Introducing Risk Factor Diversification

Introducing Risk Factor Diversification

The benefits of diversification are well known. Investing in a number of securities allows investors to spread the risk and, if correlations (a measure of how closely the securities move in tandem) are not high, can eliminate firm specific risk. In so doing, investors can improve risk adjusted returns in their portfolios. Modern diversification began with investors spreading their assets among a number of securities, like stocks and bonds. Then, diversification evolved into placing assets in different asset classes, such as international stocks, international bonds, emerging market stocks, etc., just to name a few.

Unfortunately, simply investing in different asset classes may not get investors the desired results. Many investors think they broaden their stock diversification by adding foreign equities, and back in the 1970s, when correlations between domestic and foreign stocks ranged in the .40s (a perfect correlation is 1), they were right. Domestic stocks and international stocks moved differently much of the time. However, now the correlation between domestic and foreign stocks is closer to .90, which means the diversification benefits are mostly lost. One could argue that domestic and foreign stocks should no longer be considered separate asset classes. The bottom line is that correlations change and determining diversification based on traditional standards for asset classes may not achieve the objective.

As a result, diversifying by risk factors may be a better alternative. Risk factor exposure has gained prominence since the financial crisis of 2007. Risk factors are merely the risk exposures that drive the returns of securities and asset classes. A simple example illustrating the basic risk factors intrinsic in a stock are: 1) the movement of the overall stock market and 2) the risk specific to that company.  Likewise, a bond’s return can be broken down into factors such as interest rate risk (the change in value based on interest rate movements) and credit risk (the risk of default by the issuer). In addition to these risks, some of the more common risk factors affecting returns include: inflation, liquidity, GDP, political, energy, and currency, just to name a few. In fact, Bloomberg tracks 2,000 different risk factors when breaking down security returns.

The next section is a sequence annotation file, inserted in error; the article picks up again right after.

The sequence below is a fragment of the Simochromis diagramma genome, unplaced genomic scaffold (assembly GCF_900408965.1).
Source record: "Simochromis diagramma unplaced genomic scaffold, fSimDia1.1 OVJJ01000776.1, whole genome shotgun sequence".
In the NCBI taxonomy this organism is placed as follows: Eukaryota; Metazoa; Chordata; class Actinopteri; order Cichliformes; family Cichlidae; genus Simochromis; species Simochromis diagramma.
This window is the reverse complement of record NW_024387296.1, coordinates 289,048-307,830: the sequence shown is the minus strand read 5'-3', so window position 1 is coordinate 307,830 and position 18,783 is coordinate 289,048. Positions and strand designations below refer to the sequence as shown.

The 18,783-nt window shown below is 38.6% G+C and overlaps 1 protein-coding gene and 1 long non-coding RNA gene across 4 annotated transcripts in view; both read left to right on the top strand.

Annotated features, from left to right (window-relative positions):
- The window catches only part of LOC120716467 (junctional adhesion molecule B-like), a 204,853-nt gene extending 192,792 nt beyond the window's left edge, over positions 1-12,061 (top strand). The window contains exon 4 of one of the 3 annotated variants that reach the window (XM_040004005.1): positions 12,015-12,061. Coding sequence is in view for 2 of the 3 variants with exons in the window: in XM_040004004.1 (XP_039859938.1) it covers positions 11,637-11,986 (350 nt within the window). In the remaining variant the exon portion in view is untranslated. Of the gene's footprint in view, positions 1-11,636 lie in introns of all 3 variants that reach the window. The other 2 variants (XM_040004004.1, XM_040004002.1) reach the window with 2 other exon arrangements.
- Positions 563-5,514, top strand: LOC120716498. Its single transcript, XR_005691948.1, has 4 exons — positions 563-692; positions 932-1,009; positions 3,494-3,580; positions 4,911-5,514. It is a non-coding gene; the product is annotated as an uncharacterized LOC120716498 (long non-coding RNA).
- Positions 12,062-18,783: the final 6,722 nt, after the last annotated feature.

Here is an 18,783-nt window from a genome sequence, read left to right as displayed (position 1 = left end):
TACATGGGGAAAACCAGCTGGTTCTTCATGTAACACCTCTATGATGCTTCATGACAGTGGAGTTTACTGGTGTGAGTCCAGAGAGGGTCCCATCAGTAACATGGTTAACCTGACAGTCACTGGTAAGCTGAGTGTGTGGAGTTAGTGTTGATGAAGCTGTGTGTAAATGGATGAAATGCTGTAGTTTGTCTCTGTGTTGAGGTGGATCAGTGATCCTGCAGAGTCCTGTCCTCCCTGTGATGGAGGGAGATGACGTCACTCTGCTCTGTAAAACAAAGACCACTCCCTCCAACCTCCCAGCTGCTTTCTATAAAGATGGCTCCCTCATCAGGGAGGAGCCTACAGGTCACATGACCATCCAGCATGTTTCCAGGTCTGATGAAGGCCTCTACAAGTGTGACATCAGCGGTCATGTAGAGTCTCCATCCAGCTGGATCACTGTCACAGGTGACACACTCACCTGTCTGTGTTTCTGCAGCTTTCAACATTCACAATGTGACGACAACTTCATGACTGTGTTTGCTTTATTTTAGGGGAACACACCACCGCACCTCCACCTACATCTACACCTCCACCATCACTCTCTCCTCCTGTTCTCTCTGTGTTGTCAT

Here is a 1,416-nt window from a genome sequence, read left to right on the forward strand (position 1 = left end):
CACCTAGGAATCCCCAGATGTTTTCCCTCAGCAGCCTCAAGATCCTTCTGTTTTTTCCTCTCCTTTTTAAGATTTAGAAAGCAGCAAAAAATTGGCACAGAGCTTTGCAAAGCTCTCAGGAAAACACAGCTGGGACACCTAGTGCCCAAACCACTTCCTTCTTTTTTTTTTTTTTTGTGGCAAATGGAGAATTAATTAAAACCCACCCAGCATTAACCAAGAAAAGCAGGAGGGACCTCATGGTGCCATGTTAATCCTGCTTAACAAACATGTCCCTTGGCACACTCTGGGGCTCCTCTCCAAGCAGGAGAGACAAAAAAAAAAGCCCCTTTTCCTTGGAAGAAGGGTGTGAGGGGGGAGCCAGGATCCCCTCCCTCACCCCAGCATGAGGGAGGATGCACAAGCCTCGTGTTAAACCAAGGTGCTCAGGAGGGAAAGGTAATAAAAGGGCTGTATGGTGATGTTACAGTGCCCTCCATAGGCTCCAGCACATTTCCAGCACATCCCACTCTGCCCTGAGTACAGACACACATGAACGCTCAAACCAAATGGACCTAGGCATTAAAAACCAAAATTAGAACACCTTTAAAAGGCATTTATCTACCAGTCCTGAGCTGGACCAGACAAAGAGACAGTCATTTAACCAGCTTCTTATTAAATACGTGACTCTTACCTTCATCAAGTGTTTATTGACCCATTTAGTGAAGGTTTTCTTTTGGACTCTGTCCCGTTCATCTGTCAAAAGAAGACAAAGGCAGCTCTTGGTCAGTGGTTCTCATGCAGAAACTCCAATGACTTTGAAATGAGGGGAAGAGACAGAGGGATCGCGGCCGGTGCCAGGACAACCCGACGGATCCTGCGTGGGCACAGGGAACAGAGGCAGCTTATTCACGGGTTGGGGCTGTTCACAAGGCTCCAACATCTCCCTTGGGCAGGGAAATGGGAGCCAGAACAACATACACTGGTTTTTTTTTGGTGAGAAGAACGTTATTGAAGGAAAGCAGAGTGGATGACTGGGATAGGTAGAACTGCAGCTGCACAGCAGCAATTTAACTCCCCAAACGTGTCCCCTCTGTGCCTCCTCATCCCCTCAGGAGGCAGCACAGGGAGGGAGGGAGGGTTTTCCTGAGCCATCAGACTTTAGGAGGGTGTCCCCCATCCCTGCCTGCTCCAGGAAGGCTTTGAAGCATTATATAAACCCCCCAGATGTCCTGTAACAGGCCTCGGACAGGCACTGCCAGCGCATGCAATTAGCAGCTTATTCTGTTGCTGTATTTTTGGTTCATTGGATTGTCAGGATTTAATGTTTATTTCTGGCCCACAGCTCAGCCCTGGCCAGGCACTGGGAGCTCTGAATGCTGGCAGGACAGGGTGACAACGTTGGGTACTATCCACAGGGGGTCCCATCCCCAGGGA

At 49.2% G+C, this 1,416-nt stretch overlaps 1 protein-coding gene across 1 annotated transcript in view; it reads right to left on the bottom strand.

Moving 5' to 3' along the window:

Increasing the number of risk factors in a portfolio reduces the potential of concentrating too much money in any one risk. In fact, research has shown that risk adjusted returns are improved by increasing the number of noncorrelated risk factors. In addition, through risk factor diversification, investors can get a better understanding of the shocks to which their portfolios are exposed and can reduce the risk factors they most fear.

Sadly, using a risk factor approach requires state-of-the-art software that breaks down securities and asset classes into the inherent risk exposures in each. Furthermore, optimizing portfolios based on risk factors is an added computational hurdle. Most investors lack the resources to calculate and track these factors, and therefore must rely on an investment firm that does. Regrettably, at this time there aren’t many that do.


Washington Trust Bank believes that the information used in this study was obtained from reliable sources, but we do not guarantee its accuracy. Neither the information nor any opinion expressed constitutes a solicitation for business or a recommendation of the purchase or sale of securities or commodities.

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